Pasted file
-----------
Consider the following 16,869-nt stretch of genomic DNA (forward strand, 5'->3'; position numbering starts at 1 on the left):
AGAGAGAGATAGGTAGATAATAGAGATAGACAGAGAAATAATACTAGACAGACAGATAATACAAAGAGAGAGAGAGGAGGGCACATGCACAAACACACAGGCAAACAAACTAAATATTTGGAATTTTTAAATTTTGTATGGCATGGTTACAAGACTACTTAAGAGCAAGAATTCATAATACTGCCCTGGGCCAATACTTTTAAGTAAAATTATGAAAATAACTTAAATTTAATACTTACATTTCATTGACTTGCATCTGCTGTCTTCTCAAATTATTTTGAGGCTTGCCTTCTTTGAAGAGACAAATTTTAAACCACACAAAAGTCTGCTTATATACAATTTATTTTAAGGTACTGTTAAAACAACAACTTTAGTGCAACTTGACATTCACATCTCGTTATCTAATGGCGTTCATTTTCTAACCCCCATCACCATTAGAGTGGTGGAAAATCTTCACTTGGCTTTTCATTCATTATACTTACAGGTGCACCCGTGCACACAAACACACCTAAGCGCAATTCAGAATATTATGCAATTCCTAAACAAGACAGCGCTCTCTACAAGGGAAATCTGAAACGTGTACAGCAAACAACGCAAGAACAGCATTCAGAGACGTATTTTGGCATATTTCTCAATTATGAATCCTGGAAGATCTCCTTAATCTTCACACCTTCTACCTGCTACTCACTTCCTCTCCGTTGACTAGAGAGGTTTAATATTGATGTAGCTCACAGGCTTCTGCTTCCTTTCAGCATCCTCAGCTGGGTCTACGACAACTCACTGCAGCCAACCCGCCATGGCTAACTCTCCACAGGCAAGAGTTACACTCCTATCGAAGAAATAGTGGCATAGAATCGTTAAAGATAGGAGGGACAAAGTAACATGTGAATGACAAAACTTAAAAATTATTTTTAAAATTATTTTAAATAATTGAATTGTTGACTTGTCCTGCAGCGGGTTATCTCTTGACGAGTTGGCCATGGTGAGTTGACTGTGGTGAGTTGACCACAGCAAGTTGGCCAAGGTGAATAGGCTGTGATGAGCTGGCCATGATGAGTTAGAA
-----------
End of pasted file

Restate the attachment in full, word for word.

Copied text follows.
Consider the following 16,869-nt stretch of genomic DNA (forward strand, 5'->3'; position numbering starts at 1 on the left):
AGAGAGAGATAGGTAGATAATAGAGATAGACAGAGAAATAATACTAGACAGACAGATAATACAAAGAGAGAGAGAGGAGGGCACATGCACAAACACACAGGCAAACAAACTAAATATTTGGAATTTTTAAATTTTGTATGGCATGGTTACAAGACTACTTAAGAGCAAGAATTCATAATACTGCCCTGGGCCAATACTTTTAAGTAAAATTATGAAAATAACTTAAATTTAATACTTACATTTCATTGACTTGCATCTGCTGTCTTCTCAAATTATTTTGAGGCTTGCCTTCTTTGAAGAGACAAATTTTAAACCACACAAAAGTCTGCTTATATACAATTTATTTTAAGGTACTGTTAAAACAACAACTTTAGTGCAACTTGACATTCACATCTCGTTATCTAATGGCGTTCATTTTCTAACCCCCATCACCATTAGAGTGGTGGAAAATCTTCACTTGGCTTTTCATTCATTATACTTACAGGTGCACCCGTGCACACAAACACACCTAAGCGCAATTCAGAATATTATGCAATTCCTAAACAAGACAGCGCTCTCTACAAGGGAAATCTGAAACGTGTACAGCAAACAACGCAAGAACAGCATTCAGAGACGTATTTTGGCATATTTCTCAATTATGAATCCTGGAAGATCTCCTTAATCTTCACACCTTCTACCTGCTACTCACTTCCTCTCCGTTGACTAGAGAGGTTTAATATTGATGTAGCTCACAGGCTTCTGCTTCCTTTCAGCATCCTCAGCTGGGTCTACGACAACTCACTGCAGCCAACCCGCCATGGCTAACTCTCCACAGGCAAGAGTTACACTCCTATCGAAGAAATAGTGGCATAGAATCGTTAAAGATAGGAGGGACAAAGTAACATGTGAATGACAAAACTTAAAAATTATTTTTAAAATTATTTTAAATAATTGAATTGTTGACTTGTCCTGCAGCGGGTTATCTCTTGACGAGTTGGCCATGGTGAGTTGACTGTGGTGAGTTGACCACAGCAAGTTGGCCAAGGTGAATAGGCTGTGATGAGCTGGCCATGATGAGTTAGAA